__Question__

Given the usefulness of Bayesian Inference in dealing with real-world uncertainty, why don't we see more of it in the MFE literature/coursework?

For example, the books on FEpress don't really mention it. I also don't see anything on the Baruch MFE curriculum website.

Background

Background

To me, financial engineering theory involves laying down a core set of mathematical assumptions about something and then carrying the logic forward to a closed form solution or good numerical approximation. Practitioners breathe life into the equations by making markets based on theory blended with practice.

Practitioners sometimes run into trouble when the "real world" gets in the way of theory - the 10,000 year flood happens every decade or so. Models with a limited historical look-back get overly excited by "good" data and practitioners lever up imperfect assumptions into disastrous consequences. The fall of LTCM is a great example of this.

Even before learning about situations where assumptions hit a brick wall in markets (Oct 1987, Aug 2007, etc.) - the frequentist view of the world I was presented with in undergraduate studies never quite worked for me. I eventually stumbled upon Bayesian Inference by way of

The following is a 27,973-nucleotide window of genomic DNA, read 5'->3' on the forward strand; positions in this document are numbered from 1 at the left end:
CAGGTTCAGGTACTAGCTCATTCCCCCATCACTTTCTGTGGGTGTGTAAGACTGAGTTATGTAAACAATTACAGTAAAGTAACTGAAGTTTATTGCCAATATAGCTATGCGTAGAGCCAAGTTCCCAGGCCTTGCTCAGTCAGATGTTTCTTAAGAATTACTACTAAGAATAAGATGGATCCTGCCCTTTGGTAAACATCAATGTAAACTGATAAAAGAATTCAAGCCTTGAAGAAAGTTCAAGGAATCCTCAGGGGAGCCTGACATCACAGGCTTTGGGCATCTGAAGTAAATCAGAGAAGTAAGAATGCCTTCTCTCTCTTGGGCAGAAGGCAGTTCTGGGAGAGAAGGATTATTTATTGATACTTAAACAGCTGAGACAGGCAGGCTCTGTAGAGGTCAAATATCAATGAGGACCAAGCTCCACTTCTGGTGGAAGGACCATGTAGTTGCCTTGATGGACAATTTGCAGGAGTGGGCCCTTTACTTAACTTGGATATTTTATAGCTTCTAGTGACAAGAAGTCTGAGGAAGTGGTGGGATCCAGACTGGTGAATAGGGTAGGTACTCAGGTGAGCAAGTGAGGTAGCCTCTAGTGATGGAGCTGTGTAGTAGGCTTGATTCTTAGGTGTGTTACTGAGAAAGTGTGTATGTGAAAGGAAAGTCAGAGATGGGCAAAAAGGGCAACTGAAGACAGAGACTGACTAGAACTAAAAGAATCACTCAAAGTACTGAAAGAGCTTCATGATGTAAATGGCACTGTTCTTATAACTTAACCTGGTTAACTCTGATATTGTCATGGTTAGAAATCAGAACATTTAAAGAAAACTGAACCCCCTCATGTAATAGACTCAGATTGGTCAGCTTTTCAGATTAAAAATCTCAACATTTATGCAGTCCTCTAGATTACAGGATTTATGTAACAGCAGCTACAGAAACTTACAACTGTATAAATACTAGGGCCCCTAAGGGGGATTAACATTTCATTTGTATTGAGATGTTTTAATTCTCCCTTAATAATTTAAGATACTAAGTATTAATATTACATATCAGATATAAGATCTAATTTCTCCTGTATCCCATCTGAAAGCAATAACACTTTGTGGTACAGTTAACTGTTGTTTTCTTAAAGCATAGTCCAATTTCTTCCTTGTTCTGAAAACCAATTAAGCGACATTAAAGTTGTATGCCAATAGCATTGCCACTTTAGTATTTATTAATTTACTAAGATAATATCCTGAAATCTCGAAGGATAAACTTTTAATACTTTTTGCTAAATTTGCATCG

*Statistical Rethinking*and it totally changed my approach towards modeling.

__My Definition of Bayesian Inference__

A meaningful subset of the following ideas:

1) Hypotheses are not models

2) Strict hypothesis falsification is not possible in most situations

3) Uncertainty should be aggregated and reported rather than ignored/averaged out

4) Your past beliefs and biases should be explicitly quantified in your priors

5) Models should be updated with new data using Bayes' Theorem

6) Asymptotic analysis doesn't work well in the real world

7) Nothing is "random", distributions capture our uncertainty under some assumptions

8) Parameters/models have distributions, data (usually) do not

9) Multilevel models should be used more often (a.k.a Mixed effects models)

10) Regularization is extremely important

11) Every model should deliver a Posterior Predictive Distribution

(Given a small sample of data, where tuning via cross validation is difficult)

12

__)__A pair of competing models should be compared using the Bayes factor

13) Multiple models should be compared using an information criterion